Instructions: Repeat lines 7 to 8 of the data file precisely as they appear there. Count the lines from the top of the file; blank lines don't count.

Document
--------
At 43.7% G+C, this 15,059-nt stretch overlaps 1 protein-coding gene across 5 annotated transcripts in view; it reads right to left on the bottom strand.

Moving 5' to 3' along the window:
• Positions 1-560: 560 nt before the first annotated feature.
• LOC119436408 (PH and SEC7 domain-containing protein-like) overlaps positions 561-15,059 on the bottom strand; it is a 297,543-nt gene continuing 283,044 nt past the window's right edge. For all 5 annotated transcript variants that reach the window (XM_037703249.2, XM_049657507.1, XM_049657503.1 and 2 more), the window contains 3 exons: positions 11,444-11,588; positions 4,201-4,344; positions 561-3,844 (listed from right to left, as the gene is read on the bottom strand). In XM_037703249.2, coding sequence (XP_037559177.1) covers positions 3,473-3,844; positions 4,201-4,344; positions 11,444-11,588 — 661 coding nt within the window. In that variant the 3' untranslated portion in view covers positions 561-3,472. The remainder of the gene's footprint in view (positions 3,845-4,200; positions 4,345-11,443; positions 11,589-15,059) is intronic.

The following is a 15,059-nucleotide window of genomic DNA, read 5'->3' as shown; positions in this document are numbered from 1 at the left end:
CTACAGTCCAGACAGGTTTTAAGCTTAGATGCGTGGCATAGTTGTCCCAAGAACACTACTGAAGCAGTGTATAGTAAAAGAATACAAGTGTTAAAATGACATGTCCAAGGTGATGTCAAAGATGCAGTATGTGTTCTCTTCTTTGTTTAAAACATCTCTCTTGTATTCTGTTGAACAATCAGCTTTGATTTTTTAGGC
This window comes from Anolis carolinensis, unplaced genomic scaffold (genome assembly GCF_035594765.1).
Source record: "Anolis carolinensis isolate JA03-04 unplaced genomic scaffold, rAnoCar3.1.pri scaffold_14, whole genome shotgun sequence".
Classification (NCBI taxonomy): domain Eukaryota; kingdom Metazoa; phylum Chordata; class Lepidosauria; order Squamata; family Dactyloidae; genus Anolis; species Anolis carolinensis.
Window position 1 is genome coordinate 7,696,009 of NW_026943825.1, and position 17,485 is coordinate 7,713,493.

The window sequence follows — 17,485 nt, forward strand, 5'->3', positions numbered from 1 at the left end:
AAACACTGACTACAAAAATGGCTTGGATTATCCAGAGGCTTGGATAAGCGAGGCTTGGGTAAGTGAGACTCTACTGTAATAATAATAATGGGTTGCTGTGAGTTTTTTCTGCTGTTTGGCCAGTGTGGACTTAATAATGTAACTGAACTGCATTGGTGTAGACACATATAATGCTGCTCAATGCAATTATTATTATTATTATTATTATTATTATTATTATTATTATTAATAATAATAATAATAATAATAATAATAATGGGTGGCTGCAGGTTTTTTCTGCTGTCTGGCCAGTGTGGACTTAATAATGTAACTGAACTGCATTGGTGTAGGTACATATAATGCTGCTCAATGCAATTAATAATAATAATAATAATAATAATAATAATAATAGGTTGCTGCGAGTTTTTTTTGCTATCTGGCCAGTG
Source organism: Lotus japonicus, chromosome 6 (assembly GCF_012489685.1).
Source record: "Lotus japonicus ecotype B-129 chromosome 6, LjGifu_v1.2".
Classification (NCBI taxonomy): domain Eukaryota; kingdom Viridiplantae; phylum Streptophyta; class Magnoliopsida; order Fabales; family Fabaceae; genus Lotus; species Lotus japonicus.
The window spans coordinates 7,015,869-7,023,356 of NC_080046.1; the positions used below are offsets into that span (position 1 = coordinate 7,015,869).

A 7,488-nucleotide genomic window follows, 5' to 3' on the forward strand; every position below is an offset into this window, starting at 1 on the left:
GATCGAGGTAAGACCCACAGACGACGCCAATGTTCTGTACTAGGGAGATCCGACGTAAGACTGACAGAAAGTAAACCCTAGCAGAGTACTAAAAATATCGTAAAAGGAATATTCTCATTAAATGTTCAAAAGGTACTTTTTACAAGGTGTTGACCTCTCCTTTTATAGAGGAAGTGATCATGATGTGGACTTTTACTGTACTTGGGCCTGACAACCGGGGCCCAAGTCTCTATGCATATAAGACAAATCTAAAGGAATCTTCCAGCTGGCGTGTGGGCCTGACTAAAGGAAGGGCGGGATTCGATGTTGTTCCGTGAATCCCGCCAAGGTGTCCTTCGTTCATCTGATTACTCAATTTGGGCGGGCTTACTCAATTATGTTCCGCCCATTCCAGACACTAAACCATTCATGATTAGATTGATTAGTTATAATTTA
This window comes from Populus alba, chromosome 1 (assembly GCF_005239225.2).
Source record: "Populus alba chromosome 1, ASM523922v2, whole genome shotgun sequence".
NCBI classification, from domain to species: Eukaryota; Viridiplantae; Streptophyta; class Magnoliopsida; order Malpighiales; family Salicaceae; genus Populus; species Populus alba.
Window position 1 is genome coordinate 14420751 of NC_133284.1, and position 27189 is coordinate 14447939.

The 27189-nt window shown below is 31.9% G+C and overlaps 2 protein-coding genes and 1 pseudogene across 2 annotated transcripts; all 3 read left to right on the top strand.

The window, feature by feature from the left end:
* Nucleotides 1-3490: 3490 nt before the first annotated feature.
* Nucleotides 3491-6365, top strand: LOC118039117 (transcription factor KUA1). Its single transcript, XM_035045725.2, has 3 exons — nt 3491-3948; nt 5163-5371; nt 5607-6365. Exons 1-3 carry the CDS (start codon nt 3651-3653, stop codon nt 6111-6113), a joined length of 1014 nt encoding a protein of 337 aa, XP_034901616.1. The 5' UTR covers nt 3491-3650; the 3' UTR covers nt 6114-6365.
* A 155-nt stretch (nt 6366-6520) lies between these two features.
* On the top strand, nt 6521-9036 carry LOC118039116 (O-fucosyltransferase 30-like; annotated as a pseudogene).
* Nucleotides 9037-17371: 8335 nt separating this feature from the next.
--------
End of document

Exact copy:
This window comes from Anolis carolinensis, unplaced genomic scaffold (genome assembly GCF_035594765.1).
Source record: "Anolis carolinensis isolate JA03-04 unplaced genomic scaffold, rAnoCar3.1.pri scaffold_14, whole genome shotgun sequence".